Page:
When the second month of the year rolls around, Brazilians across the country celebrate Yemanja, the goddess of the sea, regardless of their faith. Things are even bigger in the city of Salvador. The festivities tend to be huge and attract massive crowds. The Rio Vermelho neighborhood is where the celebration is the largest. Every February 2nd is a fantastic time as Candomblé adherents offer gifts and flowers to the goddess towards the edge of the sea and send them into the ocean. Everyone has to wear white clothing to mark the occasion. There is also lots of music and dancing involved.
Who Is Yemanja?
Yemanja, or Lemanja, is the goddess of the sea. She is considered a major deity in the Candomblé faith. She looks after the fishermen and sailors and helps them catch more fish. As a powerful goddess, she deals with womanhood and family. She protects children and is commonly shown as a mermaid wearing a blue or white dress.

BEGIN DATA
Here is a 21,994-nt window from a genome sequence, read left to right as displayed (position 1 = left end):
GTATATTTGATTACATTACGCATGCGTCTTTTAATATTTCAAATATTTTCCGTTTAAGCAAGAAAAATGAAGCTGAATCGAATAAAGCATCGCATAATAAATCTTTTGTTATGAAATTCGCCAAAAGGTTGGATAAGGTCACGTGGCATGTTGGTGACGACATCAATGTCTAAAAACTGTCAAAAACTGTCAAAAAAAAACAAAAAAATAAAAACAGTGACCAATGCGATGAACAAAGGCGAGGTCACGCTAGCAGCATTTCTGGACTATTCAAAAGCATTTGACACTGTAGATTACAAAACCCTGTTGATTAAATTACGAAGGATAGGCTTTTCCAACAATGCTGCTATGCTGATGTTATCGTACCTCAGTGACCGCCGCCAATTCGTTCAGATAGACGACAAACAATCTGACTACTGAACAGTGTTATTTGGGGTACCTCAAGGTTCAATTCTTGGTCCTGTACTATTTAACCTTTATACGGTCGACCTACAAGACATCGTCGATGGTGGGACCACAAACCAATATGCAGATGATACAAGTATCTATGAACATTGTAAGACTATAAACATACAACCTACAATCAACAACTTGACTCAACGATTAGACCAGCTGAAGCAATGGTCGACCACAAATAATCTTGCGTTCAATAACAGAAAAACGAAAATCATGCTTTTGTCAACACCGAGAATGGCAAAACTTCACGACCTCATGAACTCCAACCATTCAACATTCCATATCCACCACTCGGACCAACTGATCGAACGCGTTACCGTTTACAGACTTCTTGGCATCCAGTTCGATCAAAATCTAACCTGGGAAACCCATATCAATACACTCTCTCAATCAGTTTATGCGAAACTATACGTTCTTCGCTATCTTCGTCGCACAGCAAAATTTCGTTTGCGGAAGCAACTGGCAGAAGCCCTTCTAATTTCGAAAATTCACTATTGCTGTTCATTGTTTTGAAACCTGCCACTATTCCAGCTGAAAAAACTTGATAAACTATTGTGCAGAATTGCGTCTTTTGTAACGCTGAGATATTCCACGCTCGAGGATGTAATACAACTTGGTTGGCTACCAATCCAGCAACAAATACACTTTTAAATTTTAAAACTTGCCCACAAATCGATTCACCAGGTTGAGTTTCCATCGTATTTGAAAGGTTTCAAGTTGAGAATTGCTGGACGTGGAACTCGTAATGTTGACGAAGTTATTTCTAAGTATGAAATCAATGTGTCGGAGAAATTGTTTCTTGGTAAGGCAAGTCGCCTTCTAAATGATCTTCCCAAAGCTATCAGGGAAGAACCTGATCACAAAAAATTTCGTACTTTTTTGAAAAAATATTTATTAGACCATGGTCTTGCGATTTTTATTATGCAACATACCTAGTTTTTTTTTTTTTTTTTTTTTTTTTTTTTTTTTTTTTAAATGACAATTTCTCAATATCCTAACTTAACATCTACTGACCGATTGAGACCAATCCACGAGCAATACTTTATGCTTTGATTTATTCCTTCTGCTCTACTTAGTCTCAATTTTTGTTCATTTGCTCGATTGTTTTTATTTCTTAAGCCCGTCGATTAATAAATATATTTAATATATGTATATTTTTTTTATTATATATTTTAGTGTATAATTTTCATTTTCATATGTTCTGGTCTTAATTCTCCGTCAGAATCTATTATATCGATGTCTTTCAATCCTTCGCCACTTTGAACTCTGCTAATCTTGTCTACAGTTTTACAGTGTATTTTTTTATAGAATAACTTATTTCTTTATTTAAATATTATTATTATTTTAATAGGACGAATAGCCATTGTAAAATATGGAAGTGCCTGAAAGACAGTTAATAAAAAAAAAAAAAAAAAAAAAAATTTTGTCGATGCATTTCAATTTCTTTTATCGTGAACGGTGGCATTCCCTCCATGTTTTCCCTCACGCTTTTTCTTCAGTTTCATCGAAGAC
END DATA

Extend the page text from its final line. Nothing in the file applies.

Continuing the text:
What Is Candomblé?
For those who do not know, Candomblé is a West African religion that came to Brazil by enslaved people back in the 16th century. As the enslaved people were forbidden to follow their faith, they had to practice Catholicism which was the religion of their masters. What the enslaved people noticed was that there were similarities between the Catholic saints and the Yoruban Orixas. Yemanja was treated as Virgin Mary. Thus, the enslaved people merged the two religions and created Candomblé. The religion continues to be practiced in Brazil today.